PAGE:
JERUSALEM – The assassination of the leader of the militant Palestinian group Hamas (search) has boomeranged into economic and political damage to Israel because of Hamas threats of retaliation.
Israeli media reported Thursday on a number of economic setbacks stemming from Monday's slaying of Hamas founder Sheik Ahmed Yassin (search) in an air strike in Gaza.
A European president and a Spanish basketball team canceled trips to Israel. And tour operators say large numbers of tourists have called off their trips to the Holy Land.
Tourism is Israel's top foreign currency earner, and the industry already has been hard hit by more than three years of Palestinian-Israeli violence. Tourism figures were finally showing an upturn when the Yassin assassination early Monday suddenly changed the security picture.
Israel clamped a closure on the West Bank and Gaza Strip (search), banning all Palestinians from entering Israel. Israeli security forces also were on high alert, setting up roadblocks on Israeli highways and checking vehicles.
But the precautions only added to the nervous atmosphere, and many Israelis preferred to stay indoors, leaving malls and restaurants nearly empty.
Israel said Yassin was responsible for dozens of Hamas attacks, including homicide bombings, that have killed hundreds of Israelis. Since a double homicide bombing March 14 at an Israeli seaport, Israel has declared that it is targeting the entire Hamas leadership.
The assassination was condemned by many world leaders, and Romanian President Ion Iliescu canceled a visit to Israel, set to begin Monday.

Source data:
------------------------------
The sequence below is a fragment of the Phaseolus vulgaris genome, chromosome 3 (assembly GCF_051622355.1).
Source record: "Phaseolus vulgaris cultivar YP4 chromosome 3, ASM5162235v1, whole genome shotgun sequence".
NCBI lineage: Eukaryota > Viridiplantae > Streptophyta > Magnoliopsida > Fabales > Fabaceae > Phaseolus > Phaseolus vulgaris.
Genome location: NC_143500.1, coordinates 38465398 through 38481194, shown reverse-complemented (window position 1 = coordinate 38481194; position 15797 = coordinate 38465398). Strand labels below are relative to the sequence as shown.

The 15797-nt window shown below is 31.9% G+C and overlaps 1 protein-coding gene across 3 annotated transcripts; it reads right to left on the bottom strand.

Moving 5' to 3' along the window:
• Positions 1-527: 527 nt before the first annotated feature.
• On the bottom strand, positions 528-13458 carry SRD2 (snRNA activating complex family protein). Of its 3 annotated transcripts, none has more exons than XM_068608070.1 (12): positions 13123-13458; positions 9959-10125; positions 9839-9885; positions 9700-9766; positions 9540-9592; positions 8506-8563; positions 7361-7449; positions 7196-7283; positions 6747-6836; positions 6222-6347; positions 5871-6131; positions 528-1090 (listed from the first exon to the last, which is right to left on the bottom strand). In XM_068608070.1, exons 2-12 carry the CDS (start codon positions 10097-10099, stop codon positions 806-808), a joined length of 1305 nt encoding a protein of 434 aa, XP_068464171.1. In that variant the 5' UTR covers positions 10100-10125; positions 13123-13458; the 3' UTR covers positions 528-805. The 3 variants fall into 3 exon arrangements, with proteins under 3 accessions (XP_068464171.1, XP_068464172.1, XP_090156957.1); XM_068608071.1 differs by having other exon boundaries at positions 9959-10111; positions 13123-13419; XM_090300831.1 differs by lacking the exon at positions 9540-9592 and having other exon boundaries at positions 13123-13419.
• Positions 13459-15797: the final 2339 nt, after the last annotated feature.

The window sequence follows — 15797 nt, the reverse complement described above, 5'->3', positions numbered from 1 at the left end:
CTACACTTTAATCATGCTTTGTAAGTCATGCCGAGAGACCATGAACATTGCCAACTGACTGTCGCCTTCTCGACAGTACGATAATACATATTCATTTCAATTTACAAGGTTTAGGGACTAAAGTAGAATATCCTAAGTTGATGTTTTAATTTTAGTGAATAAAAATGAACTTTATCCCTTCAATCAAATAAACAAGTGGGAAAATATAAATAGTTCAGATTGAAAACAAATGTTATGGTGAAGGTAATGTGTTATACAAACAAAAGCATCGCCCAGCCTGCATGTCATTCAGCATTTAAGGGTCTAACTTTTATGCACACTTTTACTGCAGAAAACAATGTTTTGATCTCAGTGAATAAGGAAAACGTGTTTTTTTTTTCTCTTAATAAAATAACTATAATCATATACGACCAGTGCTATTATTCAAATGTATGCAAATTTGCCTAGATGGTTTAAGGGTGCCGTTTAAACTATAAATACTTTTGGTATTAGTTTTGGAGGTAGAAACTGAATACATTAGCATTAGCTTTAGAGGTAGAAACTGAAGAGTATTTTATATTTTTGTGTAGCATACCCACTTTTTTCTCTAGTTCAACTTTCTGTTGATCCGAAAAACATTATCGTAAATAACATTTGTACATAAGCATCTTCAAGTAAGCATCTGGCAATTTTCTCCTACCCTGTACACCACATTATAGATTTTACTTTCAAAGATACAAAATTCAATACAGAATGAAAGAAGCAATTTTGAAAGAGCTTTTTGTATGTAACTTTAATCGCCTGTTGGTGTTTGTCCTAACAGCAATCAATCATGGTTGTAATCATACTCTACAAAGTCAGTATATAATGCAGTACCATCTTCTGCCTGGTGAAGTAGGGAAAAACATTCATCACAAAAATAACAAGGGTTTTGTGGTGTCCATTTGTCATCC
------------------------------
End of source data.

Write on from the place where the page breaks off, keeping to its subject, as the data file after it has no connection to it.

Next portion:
Also, an Egyptian delegation called off a visit to mark 25 years since the Israel-Egypt peace treaty was signed.
On Thursday, the Israeli basketball champions, Maccabi Tel Aviv, were to face Spain's Pamesa Valencia in a league game, but the Spanish team refused to fly to Tel Aviv because of security concerns.
European sports officials set a meeting for next week to decide whether to move the European league championship finals out of Tel Aviv. The games are scheduled for late April and early May.
The Israeli daily Maariv reported that California Gov. Arnold Schwarzenegger, set to visit in May, would not come, but his office said the trip was still on.
The report followed an advisory from the U.S. State Department, counseling U.S. citizens to postpone their travel plans to Israel.
Roy Cimatu, the Philippines special envoy to the Mideast, was to arrive in Israel next week to evaluate the security situation and see if it is necessary to evacuate -- or prepare plans for such a measure -- the 75,000 Filipino workers in the country.
Still, some Israeli economic officials believe it is too early to give up hopes for better economic times.
"We still have no indications of a wave of tourist cancelations over the long term," said Ami Etgar, a spokesman for the Israel Incoming Tour Operators Association in Tel Aviv. "It depends much more on what will be, than what already has been."